So, as the title suggests, I have now had a few days to get my bearings and try to make sense of city around me. Making sense of something that is so consuming to my senses gets a little challenging at times but to skip to right to the conclusion I can only state that I really like it. There is an urgency to this city that is familiar from other Asian capitals, but over here it seems somehow transcendent; it seems to surpass that of most other similar cities. Maybe it's the honeymoon phase for me still, but even so, walking through the various temple areas in dimming light just feels good.
As the legend (and in fact historical truth, too) goes, Kathmandu valley was once a huge lake. What happened to the lake is where reality and religious texts depart as is so often the case. Depending on the legend you want to believe, the city was either the result of a self-created god Swayambhu and another enlightened one called Manjushree or a product of Shiva and Parvati (in the form of two deer) with many twists and turns along the way. This only goes to tell that this area is rich in history, legend and belief.
Modern day Kathmandu is intertwined with its surrounding cities so deep that it's very difficult to tell when you are in one or the other as there are no clear limits or empty areas in between. My works has mostly taken my to the southern parts of Lalitpur (you can also call it Patan or Yala). The ride there takes only a short amount of time however it feels like somebody turned down the tempo around 80%. Things run with a more relaxed feel and there's more room to breathe.
A walk through a given area of Kathmandu can be a relaxing, nerve-wrecking or visually stunning experience. Or a combination of all of them. The traffic seems to generally follow the rule of following absolutely no rules. If there's room, you go. There is no right of way. Anything can happen in front of you and you can also do anything as the person behind is probably expecting you to do or not do whatever it is that you are planning on doing not doing. Creative chaos that somehow plays out seemingly without constant serious collisions.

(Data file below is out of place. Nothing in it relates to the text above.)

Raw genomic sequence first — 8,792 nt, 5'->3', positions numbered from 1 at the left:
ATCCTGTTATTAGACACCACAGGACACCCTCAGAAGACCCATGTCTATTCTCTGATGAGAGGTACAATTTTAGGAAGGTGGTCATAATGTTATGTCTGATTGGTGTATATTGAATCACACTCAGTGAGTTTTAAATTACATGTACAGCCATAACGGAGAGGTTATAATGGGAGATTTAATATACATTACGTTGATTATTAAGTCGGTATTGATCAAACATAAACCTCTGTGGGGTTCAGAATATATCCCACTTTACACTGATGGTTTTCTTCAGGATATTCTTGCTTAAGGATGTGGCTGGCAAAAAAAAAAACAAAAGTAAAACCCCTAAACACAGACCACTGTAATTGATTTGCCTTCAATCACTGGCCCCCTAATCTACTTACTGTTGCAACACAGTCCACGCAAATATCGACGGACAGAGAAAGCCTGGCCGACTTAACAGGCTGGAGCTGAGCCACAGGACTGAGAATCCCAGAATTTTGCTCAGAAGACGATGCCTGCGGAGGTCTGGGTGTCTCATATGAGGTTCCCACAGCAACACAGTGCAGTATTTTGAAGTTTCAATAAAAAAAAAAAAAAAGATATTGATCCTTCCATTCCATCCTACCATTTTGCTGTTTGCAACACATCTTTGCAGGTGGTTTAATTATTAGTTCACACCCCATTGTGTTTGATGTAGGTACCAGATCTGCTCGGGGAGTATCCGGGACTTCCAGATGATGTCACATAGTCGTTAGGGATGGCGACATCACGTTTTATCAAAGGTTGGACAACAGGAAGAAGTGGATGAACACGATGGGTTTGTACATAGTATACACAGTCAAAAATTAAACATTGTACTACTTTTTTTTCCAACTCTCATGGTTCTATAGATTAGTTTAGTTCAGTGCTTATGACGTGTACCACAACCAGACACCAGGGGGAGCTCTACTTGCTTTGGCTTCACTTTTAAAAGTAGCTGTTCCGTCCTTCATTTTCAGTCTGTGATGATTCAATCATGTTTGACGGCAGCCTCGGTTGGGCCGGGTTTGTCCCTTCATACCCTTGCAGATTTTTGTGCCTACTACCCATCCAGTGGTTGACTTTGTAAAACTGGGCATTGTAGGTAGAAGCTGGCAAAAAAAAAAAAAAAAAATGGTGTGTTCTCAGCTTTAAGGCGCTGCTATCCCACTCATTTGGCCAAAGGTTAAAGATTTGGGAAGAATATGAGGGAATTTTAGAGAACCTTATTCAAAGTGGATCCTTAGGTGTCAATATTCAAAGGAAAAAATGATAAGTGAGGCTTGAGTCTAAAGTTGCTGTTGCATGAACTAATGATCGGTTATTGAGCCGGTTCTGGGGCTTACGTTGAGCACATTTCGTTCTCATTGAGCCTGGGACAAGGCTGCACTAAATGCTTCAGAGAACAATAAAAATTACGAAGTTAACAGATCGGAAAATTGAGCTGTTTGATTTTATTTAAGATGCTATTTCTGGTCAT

There are several temple areas and sights where you are able to see cremations, ash-covered Sadhus, thieving monkeys, age-old traditions, religious practises and people from all walks of life. The various ethnic groups are counted by the dozens if not hundreds - this country has a very varied population.
Nepal is more than just Kathmandu, though. Most tourists around here come for the nature and the trekking. I can't really say much about that except that it is undoubtedly very good and there's an ever-growing business created around it. The earthquake has taken its toll on the number of tourists, though, and currently there are very little of them. As nice as that might feel to me in a way, it is ultimately a bad thing as so many businesses here rely on tourism. The worst is over and while there are still aftershocks quite often, it seems safe. I have sat through a meal without even noticing that the earth was shaking. So, if you are contemplating on coming here, I can offer this piece of advice: just do it.
That said, I am very happy to be here.
More pictures and text will follow. Until next time!